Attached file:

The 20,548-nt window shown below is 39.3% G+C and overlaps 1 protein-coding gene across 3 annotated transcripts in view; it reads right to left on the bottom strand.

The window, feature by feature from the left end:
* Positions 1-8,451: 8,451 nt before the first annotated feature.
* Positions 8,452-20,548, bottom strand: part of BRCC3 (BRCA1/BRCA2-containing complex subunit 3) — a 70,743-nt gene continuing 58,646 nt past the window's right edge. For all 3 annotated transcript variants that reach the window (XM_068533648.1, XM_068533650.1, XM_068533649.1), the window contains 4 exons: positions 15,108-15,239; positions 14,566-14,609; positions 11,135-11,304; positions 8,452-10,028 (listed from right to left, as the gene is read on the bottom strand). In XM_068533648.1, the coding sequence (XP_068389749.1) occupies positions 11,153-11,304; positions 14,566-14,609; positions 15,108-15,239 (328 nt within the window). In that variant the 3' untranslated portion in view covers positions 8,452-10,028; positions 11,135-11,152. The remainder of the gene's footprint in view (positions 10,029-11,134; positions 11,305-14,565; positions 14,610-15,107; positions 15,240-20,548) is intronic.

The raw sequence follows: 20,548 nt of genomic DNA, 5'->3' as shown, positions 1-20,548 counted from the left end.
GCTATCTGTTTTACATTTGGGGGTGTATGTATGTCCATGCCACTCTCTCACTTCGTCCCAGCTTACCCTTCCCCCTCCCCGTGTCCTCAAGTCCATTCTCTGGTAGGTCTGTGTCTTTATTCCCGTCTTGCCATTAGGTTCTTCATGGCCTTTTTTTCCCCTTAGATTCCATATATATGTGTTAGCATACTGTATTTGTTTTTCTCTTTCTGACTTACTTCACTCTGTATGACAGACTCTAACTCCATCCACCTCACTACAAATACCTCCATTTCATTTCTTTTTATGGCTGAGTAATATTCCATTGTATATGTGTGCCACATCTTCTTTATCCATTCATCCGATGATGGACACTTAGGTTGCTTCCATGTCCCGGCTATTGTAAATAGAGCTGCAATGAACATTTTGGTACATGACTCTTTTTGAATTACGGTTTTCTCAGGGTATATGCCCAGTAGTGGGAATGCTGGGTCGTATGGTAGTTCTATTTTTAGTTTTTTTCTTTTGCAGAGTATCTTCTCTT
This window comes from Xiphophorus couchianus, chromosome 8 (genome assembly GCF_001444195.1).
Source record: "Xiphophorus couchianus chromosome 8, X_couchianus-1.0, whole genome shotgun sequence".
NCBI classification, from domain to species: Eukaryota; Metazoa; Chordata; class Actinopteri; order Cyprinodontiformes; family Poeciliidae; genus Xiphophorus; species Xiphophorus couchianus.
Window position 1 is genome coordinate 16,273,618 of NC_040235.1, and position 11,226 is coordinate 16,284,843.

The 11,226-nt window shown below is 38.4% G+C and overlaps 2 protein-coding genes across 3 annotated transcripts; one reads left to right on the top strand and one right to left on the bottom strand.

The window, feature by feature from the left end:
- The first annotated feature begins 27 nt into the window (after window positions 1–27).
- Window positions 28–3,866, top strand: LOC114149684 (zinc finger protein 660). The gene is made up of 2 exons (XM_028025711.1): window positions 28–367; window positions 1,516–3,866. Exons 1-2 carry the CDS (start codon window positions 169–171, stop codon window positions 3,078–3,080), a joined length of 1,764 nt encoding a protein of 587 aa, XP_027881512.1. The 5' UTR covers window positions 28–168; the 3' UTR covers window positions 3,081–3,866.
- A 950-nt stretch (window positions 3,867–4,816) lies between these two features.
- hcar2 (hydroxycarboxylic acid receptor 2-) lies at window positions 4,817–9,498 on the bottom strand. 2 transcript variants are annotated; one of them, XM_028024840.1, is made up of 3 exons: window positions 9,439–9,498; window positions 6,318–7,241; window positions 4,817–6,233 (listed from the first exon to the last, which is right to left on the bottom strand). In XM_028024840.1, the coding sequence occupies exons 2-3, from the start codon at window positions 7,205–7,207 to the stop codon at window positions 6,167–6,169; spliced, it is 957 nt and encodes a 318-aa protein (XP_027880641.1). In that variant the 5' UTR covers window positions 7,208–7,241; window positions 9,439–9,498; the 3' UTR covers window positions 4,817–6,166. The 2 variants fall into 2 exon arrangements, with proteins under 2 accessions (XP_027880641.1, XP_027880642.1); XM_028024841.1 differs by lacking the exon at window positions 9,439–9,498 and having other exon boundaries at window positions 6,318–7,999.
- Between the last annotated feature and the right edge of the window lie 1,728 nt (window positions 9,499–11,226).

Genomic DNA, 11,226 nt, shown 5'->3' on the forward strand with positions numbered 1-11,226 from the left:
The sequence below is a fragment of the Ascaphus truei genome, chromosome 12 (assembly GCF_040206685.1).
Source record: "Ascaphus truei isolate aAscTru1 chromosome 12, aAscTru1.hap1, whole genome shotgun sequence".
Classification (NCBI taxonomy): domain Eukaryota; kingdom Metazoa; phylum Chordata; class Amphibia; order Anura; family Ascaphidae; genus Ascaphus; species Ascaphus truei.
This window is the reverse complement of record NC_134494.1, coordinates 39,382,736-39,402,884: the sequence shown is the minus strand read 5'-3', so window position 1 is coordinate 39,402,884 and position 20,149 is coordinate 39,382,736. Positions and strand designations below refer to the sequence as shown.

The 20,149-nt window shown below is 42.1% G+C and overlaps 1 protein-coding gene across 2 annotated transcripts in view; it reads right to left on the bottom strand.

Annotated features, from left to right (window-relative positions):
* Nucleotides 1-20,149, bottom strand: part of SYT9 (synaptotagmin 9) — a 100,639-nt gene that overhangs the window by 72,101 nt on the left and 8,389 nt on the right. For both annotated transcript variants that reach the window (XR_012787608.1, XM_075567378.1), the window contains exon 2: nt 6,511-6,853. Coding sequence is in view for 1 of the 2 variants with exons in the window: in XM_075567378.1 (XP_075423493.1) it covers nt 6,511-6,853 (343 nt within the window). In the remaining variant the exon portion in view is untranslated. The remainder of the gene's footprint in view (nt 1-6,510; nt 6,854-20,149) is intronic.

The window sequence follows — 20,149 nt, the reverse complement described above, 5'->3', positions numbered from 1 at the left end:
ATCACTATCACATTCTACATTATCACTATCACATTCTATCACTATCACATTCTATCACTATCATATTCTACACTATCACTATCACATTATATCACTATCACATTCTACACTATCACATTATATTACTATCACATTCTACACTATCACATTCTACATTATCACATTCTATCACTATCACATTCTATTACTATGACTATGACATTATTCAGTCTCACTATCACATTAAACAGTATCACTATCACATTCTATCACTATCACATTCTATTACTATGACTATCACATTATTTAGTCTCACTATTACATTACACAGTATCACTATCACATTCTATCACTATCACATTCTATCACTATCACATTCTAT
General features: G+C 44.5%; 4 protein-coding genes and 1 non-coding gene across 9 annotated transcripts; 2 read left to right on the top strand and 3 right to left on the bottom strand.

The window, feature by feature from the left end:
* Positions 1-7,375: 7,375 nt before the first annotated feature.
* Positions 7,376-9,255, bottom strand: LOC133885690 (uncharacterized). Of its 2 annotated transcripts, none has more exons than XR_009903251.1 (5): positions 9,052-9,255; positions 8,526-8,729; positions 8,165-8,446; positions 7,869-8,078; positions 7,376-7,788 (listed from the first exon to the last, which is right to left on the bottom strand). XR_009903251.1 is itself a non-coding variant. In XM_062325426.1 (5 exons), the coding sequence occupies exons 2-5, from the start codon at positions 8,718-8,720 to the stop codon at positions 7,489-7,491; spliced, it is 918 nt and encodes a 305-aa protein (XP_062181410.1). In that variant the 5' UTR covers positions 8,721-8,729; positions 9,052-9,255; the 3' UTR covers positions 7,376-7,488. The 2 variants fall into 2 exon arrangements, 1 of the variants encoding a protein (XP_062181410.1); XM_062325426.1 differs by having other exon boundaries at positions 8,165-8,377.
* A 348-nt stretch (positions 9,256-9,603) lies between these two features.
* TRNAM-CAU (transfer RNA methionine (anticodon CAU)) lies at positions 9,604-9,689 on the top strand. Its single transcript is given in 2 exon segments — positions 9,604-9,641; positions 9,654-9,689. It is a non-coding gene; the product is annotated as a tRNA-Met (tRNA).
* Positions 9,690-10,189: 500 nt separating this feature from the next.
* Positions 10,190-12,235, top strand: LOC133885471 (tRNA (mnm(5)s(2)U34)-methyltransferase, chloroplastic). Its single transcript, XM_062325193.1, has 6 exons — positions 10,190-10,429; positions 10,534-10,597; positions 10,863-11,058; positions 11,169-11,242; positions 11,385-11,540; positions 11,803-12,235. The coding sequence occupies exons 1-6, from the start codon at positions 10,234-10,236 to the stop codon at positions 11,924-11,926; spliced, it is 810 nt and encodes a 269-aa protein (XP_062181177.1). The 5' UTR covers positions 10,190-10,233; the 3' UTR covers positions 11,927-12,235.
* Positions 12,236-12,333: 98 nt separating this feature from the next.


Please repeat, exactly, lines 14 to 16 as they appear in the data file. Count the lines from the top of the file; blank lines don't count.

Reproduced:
- Window positions 28–3,866, top strand: LOC114149684 (zinc finger protein 660). The gene is made up of 2 exons (XM_028025711.1): window positions 28–367; window positions 1,516–3,866. Exons 1-2 carry the CDS (start codon window positions 169–171, stop codon window positions 3,078–3,080), a joined length of 1,764 nt encoding a protein of 587 aa, XP_027881512.1. The 5' UTR covers window positions 28–168; the 3' UTR covers window positions 3,081–3,866.
- A 950-nt stretch (window positions 3,867–4,816) lies between these two features.
- hcar2 (hydroxycarboxylic acid receptor 2-) lies at window positions 4,817–9,498 on the bottom strand. 2 transcript variants are annotated; one of them, XM_028024840.1, is made up of 3 exons: window positions 9,439–9,498; window positions 6,318–7,241; window positions 4,817–6,233 (listed from the first exon to the last, which is right to left on the bottom strand). In XM_028024840.1, the coding sequence occupies exons 2-3, from the start codon at window positions 7,205–7,207 to the stop codon at window positions 6,167–6,169; spliced, it is 957 nt and encodes a 318-aa protein (XP_027880641.1). In that variant the 5' UTR covers window positions 7,208–7,241; window positions 9,439–9,498; the 3' UTR covers window positions 4,817–6,166. The 2 variants fall into 2 exon arrangements, with proteins under 2 accessions (XP_027880641.1, XP_027880642.1); XM_028024841.1 differs by lacking the exon at window positions 9,439–9,498 and having other exon boundaries at window positions 6,318–7,999.